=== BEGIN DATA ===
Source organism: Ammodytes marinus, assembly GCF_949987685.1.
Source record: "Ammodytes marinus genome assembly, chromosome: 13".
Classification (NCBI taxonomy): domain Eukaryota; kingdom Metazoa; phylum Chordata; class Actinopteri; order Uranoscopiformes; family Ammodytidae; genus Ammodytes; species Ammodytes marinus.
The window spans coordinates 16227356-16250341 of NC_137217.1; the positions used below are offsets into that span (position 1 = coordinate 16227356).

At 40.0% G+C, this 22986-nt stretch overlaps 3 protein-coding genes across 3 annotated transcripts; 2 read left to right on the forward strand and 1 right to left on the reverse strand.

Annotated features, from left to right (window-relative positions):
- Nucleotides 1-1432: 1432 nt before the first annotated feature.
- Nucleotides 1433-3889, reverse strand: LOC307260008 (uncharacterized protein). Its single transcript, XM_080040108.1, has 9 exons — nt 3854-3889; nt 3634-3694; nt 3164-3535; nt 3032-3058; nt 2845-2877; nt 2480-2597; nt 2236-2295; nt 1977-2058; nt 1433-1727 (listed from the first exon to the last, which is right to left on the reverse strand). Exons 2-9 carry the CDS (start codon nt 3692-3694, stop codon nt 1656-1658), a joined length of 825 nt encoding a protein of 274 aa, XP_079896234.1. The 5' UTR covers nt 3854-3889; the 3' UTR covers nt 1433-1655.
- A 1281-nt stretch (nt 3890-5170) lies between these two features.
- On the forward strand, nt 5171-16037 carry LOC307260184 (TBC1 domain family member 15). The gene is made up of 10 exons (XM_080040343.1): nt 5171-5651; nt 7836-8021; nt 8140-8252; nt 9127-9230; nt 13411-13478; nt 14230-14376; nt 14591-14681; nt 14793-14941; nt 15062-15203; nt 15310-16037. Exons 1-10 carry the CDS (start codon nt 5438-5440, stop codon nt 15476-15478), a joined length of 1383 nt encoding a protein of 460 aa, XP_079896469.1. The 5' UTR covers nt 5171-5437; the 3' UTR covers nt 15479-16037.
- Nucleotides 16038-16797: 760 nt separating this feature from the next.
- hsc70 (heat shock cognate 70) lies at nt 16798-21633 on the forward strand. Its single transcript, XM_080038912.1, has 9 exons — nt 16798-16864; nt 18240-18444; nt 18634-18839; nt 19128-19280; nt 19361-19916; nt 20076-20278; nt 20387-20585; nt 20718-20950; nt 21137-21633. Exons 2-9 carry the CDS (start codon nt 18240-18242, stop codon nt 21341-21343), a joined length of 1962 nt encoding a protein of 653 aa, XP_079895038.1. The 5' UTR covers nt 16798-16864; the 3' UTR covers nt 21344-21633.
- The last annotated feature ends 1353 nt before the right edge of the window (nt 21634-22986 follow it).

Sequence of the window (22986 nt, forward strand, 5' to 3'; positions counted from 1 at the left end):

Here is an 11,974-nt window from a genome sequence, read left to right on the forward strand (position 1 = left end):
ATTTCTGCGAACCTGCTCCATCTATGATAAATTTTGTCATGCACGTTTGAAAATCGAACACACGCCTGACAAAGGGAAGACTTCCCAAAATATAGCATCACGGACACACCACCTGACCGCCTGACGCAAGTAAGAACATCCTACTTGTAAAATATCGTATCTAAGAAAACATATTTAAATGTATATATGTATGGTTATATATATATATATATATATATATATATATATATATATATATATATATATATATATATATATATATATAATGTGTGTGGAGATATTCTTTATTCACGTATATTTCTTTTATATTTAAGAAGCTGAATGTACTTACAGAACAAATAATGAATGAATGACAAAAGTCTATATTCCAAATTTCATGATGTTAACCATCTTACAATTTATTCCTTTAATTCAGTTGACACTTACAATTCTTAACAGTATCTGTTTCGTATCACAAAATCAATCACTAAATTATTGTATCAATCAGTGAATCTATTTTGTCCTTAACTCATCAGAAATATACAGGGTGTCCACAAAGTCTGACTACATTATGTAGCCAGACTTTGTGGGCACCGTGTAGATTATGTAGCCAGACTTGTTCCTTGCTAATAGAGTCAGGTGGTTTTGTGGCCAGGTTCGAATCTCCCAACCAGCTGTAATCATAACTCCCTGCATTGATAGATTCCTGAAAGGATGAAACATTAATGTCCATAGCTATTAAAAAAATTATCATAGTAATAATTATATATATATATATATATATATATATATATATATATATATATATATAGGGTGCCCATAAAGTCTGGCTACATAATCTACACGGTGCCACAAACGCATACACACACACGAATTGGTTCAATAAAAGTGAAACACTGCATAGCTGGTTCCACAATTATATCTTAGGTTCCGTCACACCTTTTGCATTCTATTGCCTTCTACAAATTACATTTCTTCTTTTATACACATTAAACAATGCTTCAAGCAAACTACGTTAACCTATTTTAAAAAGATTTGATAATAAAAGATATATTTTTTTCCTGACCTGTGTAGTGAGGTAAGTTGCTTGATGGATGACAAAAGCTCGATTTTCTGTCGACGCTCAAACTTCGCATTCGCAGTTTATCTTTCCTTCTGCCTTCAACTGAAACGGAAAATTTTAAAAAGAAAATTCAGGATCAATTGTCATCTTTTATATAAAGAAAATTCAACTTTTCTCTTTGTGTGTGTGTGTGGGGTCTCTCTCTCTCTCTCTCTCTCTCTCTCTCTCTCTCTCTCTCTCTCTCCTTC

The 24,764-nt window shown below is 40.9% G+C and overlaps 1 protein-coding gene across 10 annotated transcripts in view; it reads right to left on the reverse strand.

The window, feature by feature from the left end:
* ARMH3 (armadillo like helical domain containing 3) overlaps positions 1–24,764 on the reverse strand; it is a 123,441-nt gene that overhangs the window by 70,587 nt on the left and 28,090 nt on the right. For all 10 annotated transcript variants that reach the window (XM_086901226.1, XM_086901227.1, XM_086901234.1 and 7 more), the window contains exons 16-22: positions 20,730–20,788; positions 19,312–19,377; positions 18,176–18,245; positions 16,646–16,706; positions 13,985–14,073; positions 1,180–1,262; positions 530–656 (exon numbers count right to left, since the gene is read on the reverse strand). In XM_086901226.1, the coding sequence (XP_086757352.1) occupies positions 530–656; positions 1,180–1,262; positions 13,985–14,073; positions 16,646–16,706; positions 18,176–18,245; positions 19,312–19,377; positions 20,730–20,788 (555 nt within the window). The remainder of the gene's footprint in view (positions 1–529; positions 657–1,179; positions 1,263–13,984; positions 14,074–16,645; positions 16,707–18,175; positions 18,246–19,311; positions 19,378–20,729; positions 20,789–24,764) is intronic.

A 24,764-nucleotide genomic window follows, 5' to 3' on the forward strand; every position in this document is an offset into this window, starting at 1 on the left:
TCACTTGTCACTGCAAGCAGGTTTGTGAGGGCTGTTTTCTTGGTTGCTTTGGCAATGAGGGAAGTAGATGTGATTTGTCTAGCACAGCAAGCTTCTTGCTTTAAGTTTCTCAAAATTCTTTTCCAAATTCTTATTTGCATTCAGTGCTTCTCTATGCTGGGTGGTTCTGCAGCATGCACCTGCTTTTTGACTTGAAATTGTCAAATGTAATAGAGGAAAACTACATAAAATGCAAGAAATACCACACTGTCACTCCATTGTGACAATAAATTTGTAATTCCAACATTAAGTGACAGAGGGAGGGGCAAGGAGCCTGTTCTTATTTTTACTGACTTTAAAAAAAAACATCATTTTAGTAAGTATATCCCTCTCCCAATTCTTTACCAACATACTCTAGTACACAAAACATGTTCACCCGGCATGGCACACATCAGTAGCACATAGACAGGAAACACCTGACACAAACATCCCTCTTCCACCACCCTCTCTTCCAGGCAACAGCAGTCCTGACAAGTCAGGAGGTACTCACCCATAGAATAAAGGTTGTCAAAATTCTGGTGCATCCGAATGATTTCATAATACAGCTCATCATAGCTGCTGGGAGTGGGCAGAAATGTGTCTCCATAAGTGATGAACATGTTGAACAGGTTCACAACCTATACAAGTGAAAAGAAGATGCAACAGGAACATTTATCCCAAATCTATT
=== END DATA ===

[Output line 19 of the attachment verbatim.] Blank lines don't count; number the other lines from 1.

* ARMH3 (armadillo like helical domain containing 3) overlaps positions 1–24,764 on the reverse strand; it is a 123,441-nt gene that overhangs the window by 70,587 nt on the left and 28,090 nt on the right. For all 10 annotated transcript variants that reach the window (XM_086901226.1, XM_086901227.1, XM_086901234.1 and 7 more), the window contains exons 16-22: positions 20,730–20,788; positions 19,312–19,377; positions 18,176–18,245; positions 16,646–16,706; positions 13,985–14,073; positions 1,180–1,262; positions 530–656 (exon numbers count right to left, since the gene is read on the reverse strand). In XM_086901226.1, the coding sequence (XP_086757352.1) occupies positions 530–656; positions 1,180–1,262; positions 13,985–14,073; positions 16,646–16,706; positions 18,176–18,245; positions 19,312–19,377; positions 20,730–20,788 (555 nt within the window). The remainder of the gene's footprint in view (positions 1–529; positions 657–1,179; positions 1,263–13,984; positions 14,074–16,645; positions 16,707–18,175; positions 18,246–19,311; positions 19,378–20,729; positions 20,789–24,764) is intronic.